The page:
Opera Nuova’s two mainstage productions this year are The Cunning Little Vixen, an opera composed by Leoš Janáček, and Carousel, the Rodgers and Hammerstein musical.
Carousel is set in a coastal village in Maine (Wikipedia says in 1873). In the opening scenes, a touring carnival has set up outside the town, with various circus-style performers (a strong-man, dancers, a fortune teller, a juggler), carousel barker Billy Bigelow (Justin Kautz in tonight’s performance), and manager Mrs Mullin (Emily Stewart tonight). The set includes three lovely carousel-horses, turned on a revolve during the opening waltz by members of the chorus. (Apparently one can bid on the horses by contacting Opera Nuova before the end of the run). Local mill girls Julie Jordan and Carrie Pipperidge (Krista Paton and Brittany Rae) visit the carousel, but the carnival manager gets jealous when Billy Bigelow pays too much attention to Julie, banning Julie from the carousel and firing Billy. Both Paton and Rae have lovely soprano voices in the solos and duet setting up their friendship and the story. Kautz portrays Billy as a cocky flirt, confident in his charm, but with foreshadowing of physical threat in the way he grabs Mrs. Mullin’s forearm and threatens Carrie in the first scenes.
The larger ensemble then gathers on stage for clambake preparations, and the enthusiastic “June is Bustin’ Out All Over”, featuring Olivia Barnes tonight as Nettie Fowler. This piece is echoed later by “That Was a Real Nice Clambake”, again with delightful choreography. In between are important scenes advancing the tragic story – Julie and Billy lose their jobs, get married, and discover Julie expecting a baby before they have any money, so Billy agrees to help his no-good friend Jigger Craigin (Nolan Kehler tonight) with a robbery scheme.
After Billy’s death (with a spectacular fall off a pier by Kautz, one of the founders of Toy Guns Dance Theatre), the scenes 15 years later focus on Billy trying to make amends to his daughter Louise (Emily Steers tonight). Louise’s barefoot dance piece explores solitary childhood joy on the shore with hopscotch, innocent celebration with local boy Enoch Snow Jr (Jordan Sabo of Man Up dance troupe), being picked on by a group of local children and taking petty revenge by snatching one girl’s hat, and then being swept up in a group of performers, the carnival workers of the opening scenes, particularly being drawn to a young man among them. Later, she confides in Enoch Jr that after graduation she plans to run away with them and become an actress.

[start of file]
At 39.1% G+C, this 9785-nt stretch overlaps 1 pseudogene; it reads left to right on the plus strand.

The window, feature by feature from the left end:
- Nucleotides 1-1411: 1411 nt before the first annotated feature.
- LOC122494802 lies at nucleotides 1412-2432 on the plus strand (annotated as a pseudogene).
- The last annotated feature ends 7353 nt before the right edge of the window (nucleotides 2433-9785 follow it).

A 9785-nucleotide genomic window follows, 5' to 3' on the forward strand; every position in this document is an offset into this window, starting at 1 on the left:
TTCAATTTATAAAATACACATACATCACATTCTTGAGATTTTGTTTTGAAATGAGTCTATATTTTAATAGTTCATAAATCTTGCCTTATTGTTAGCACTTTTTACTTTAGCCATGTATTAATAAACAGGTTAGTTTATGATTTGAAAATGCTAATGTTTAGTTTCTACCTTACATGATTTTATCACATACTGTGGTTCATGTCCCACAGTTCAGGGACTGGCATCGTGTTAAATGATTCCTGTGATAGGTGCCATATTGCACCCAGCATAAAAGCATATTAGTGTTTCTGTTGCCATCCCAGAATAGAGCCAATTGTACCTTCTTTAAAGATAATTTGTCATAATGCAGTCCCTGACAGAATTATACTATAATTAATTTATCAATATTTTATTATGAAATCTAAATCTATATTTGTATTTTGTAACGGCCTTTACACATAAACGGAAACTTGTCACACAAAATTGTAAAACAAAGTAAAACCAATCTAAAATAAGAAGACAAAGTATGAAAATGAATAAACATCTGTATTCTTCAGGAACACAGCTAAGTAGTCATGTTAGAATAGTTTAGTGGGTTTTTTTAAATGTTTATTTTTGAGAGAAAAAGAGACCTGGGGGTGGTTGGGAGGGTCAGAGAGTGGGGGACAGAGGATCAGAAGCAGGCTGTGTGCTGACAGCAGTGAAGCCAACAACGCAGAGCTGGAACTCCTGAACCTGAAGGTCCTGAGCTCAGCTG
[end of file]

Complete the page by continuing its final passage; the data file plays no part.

One of the most disturbing scenes of the musical is when Billy, granted visibility by the heavenly guides in order to help his daughter, gets frustrated when she won’t take his gift and slaps her hand. Louise flees to her mother, who comforts her and seems to reminisce almost wistfully about a hit that feels like a kiss. The underscoring music hints at this being sweetly nostalgic, which is jarring against the horrifying but realistic thought that Julie’s good memories of her abusive husband might be encouraging Louise to expect no better. The more hopeful ending is that Billy’s spirit enables Louise to take in the graduation speech about not being limited by one’s parents’ failures and not being alone. We can’t tell whether her happy ending will continue with running away to be an actress, marrying Enoch Jr, or perhaps something better than either.
The lighting and costumes for this production create a muted palette for the modest village and mists off the sea. Vernacular dialects (slightly different for the carnival workers and the villagers) add to the vintage down-home atmosphere.
There is one more performance of Cunning Little Vixen tomorrow night (Friday 29 June) and one more of Carousel Saturday June 30th, both at Festival Place in Sherwood Park. Julie